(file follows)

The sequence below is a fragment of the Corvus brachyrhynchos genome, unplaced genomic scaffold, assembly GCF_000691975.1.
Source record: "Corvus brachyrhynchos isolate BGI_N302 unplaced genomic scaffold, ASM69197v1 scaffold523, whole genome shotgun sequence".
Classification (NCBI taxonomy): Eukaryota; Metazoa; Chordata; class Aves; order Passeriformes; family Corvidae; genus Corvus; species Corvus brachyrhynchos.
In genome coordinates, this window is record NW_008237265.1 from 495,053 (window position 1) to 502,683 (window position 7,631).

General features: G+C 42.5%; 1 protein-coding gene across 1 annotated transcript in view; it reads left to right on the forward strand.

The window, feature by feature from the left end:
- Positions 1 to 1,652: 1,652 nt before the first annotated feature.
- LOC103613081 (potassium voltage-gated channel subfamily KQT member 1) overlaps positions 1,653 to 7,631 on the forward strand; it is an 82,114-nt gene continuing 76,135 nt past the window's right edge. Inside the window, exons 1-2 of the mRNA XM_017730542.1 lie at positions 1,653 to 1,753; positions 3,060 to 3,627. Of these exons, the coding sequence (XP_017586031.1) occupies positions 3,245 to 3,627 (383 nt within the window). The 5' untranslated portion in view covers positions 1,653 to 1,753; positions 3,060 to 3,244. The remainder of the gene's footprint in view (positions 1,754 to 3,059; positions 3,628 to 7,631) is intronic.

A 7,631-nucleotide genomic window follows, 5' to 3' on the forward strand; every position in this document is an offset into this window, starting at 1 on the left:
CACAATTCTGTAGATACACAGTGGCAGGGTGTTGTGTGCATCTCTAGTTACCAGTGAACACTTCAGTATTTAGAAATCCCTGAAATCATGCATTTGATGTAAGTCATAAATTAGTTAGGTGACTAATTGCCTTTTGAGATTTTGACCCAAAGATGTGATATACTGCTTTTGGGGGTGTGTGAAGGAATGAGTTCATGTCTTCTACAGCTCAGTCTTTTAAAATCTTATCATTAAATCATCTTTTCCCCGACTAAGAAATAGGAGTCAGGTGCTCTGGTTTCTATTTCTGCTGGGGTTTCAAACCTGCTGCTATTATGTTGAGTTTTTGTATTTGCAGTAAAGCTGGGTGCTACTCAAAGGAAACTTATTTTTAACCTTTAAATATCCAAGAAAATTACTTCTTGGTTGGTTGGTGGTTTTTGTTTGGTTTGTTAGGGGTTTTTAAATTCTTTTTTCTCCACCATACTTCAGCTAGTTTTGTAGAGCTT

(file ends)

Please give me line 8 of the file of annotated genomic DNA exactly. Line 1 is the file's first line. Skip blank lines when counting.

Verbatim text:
- LOC103613081 (potassium voltage-gated channel subfamily KQT member 1) overlaps positions 1,653 to 7,631 on the forward strand; it is an 82,114-nt gene continuing 76,135 nt past the window's right edge. Inside the window, exons 1-2 of the mRNA XM_017730542.1 lie at positions 1,653 to 1,753; positions 3,060 to 3,627. Of these exons, the coding sequence (XP_017586031.1) occupies positions 3,245 to 3,627 (383 nt within the window). The 5' untranslated portion in view covers positions 1,653 to 1,753; positions 3,060 to 3,244. The remainder of the gene's footprint in view (positions 1,754 to 3,059; positions 3,628 to 7,631) is intronic.